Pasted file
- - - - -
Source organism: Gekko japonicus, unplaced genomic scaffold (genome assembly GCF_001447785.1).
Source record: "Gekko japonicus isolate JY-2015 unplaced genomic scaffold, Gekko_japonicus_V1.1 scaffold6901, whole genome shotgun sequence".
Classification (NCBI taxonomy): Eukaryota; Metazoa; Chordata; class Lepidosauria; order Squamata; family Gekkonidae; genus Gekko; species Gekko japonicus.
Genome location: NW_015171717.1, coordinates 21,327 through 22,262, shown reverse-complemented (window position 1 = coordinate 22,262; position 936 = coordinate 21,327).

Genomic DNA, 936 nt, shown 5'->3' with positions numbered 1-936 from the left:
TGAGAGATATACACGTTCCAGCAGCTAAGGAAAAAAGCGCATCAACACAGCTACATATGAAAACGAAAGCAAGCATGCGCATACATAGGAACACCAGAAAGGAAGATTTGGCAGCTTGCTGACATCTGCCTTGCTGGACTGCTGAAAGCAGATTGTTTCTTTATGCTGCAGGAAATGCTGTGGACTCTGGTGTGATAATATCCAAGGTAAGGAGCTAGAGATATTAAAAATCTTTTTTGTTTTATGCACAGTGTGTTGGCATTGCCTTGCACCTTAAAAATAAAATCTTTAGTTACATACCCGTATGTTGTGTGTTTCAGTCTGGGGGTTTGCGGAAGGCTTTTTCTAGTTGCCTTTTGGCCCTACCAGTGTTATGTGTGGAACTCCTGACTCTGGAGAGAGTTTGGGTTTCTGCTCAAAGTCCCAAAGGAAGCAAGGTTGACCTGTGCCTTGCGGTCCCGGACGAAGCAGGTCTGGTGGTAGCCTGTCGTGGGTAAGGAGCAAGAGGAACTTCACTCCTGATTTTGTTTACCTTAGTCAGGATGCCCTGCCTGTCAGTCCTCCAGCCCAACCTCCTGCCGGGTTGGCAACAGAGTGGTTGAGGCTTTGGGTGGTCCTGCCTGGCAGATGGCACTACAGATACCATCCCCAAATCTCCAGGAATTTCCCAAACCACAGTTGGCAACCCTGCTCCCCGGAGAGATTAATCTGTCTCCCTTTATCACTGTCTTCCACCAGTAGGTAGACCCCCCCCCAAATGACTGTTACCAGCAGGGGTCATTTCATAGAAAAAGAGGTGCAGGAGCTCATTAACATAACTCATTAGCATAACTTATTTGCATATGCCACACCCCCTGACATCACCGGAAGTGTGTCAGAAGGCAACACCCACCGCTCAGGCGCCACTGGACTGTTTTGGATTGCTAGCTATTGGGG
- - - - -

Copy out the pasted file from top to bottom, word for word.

Source organism: Gekko japonicus, unplaced genomic scaffold (genome assembly GCF_001447785.1).
Source record: "Gekko japonicus isolate JY-2015 unplaced genomic scaffold, Gekko_japonicus_V1.1 scaffold6901, whole genome shotgun sequence".
Classification (NCBI taxonomy): Eukaryota; Metazoa; Chordata; class Lepidosauria; order Squamata; family Gekkonidae; genus Gekko; species Gekko japonicus.
Genome location: NW_015171717.1, coordinates 21,327 through 22,262, shown reverse-complemented (window position 1 = coordinate 22,262; position 936 = coordinate 21,327).

Genomic DNA, 936 nt, shown 5'->3' with positions numbered 1-936 from the left:
TGAGAGATATACACGTTCCAGCAGCTAAGGAAAAAAGCGCATCAACACAGCTACATATGAAAACGAAAGCAAGCATGCGCATACATAGGAACACCAGAAAGGAAGATTTGGCAGCTTGCTGACATCTGCCTTGCTGGACTGCTGAAAGCAGATTGTTTCTTTATGCTGCAGGAAATGCTGTGGACTCTGGTGTGATAATATCCAAGGTAAGGAGCTAGAGATATTAAAAATCTTTTTTGTTTTATGCACAGTGTGTTGGCATTGCCTTGCACCTTAAAAATAAAATCTTTAGTTACATACCCGTATGTTGTGTGTTTCAGTCTGGGGGTTTGCGGAAGGCTTTTTCTAGTTGCCTTTTGGCCCTACCAGTGTTATGTGTGGAACTCCTGACTCTGGAGAGAGTTTGGGTTTCTGCTCAAAGTCCCAAAGGAAGCAAGGTTGACCTGTGCCTTGCGGTCCCGGACGAAGCAGGTCTGGTGGTAGCCTGTCGTGGGTAAGGAGCAAGAGGAACTTCACTCCTGATTTTGTTTACCTTAGTCAGGATGCCCTGCCTGTCAGTCCTCCAGCCCAACCTCCTGCCGGGTTGGCAACAGAGTGGTTGAGGCTTTGGGTGGTCCTGCCTGGCAGATGGCACTACAGATACCATCCCCAAATCTCCAGGAATTTCCCAAACCACAGTTGGCAACCCTGCTCCCCGGAGAGATTAATCTGTCTCCCTTTATCACTGTCTTCCACCAGTAGGTAGACCCCCCCCCAAATGACTGTTACCAGCAGGGGTCATTTCATAGAAAAAGAGGTGCAGGAGCTCATTAACATAACTCATTAGCATAACTTATTTGCATATGCCACACCCCCTGACATCACCGGAAGTGTGTCAGAAGGCAACACCCACCGCTCAGGCGCCACTGGACTGTTTTGGATTGCTAGCTATTGGGG